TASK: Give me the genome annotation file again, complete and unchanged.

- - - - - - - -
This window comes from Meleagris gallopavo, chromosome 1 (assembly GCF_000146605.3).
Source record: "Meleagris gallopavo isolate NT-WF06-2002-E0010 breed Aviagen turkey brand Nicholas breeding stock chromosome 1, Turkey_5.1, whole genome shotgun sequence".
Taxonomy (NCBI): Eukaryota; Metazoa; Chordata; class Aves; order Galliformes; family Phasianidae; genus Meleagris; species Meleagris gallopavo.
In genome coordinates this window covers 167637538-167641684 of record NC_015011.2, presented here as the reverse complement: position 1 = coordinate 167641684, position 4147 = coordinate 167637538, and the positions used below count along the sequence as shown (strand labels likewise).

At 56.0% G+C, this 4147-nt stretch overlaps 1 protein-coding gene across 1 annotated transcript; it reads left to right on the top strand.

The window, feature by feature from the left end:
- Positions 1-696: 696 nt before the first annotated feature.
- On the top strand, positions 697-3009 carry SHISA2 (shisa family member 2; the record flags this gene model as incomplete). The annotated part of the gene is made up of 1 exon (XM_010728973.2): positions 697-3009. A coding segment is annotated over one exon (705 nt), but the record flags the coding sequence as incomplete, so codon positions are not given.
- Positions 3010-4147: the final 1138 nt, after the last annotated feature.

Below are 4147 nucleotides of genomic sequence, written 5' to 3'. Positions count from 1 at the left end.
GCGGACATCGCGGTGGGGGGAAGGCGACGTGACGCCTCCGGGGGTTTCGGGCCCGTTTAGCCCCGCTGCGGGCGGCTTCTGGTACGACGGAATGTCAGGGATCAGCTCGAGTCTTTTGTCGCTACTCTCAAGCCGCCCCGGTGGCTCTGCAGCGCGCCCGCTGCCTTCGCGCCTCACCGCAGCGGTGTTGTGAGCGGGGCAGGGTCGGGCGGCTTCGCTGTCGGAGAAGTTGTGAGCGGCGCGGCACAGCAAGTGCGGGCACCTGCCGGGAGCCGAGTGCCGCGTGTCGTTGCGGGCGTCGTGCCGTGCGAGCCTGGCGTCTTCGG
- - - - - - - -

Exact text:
This window comes from Meleagris gallopavo, chromosome 1 (assembly GCF_000146605.3).
Source record: "Meleagris gallopavo isolate NT-WF06-2002-E0010 breed Aviagen turkey brand Nicholas breeding stock chromosome 1, Turkey_5.1, whole genome shotgun sequence".
Taxonomy (NCBI): Eukaryota; Metazoa; Chordata; class Aves; order Galliformes; family Phasianidae; genus Meleagris; species Meleagris gallopavo.
In genome coordinates this window covers 167637538-167641684 of record NC_015011.2, presented here as the reverse complement: position 1 = coordinate 167641684, position 4147 = coordinate 167637538, and the positions used below count along the sequence as shown (strand labels likewise).

At 56.0% G+C, this 4147-nt stretch overlaps 1 protein-coding gene across 1 annotated transcript; it reads left to right on the top strand.

The window, feature by feature from the left end:
- Positions 1-696: 696 nt before the first annotated feature.
- On the top strand, positions 697-3009 carry SHISA2 (shisa family member 2; the record flags this gene model as incomplete). The annotated part of the gene is made up of 1 exon (XM_010728973.2): positions 697-3009. A coding segment is annotated over one exon (705 nt), but the record flags the coding sequence as incomplete, so codon positions are not given.
- Positions 3010-4147: the final 1138 nt, after the last annotated feature.

Below are 4147 nucleotides of genomic sequence, written 5' to 3'. Positions count from 1 at the left end.
GCGGACATCGCGGTGGGGGGAAGGCGACGTGACGCCTCCGGGGGTTTCGGGCCCGTTTAGCCCCGCTGCGGGCGGCTTCTGGTACGACGGAATGTCAGGGATCAGCTCGAGTCTTTTGTCGCTACTCTCAAGCCGCCCCGGTGGCTCTGCAGCGCGCCCGCTGCCTTCGCGCCTCACCGCAGCGGTGTTGTGAGCGGGGCAGGGTCGGGCGGCTTCGCTGTCGGAGAAGTTGTGAGCGGCGCGGCACAGCAAGTGCGGGCACCTGCCGGGAGCCGAGTGCCGCGTGTCGTTGCGGGCGTCGTGCCGTGCGAGCCTGGCGTCTTCGG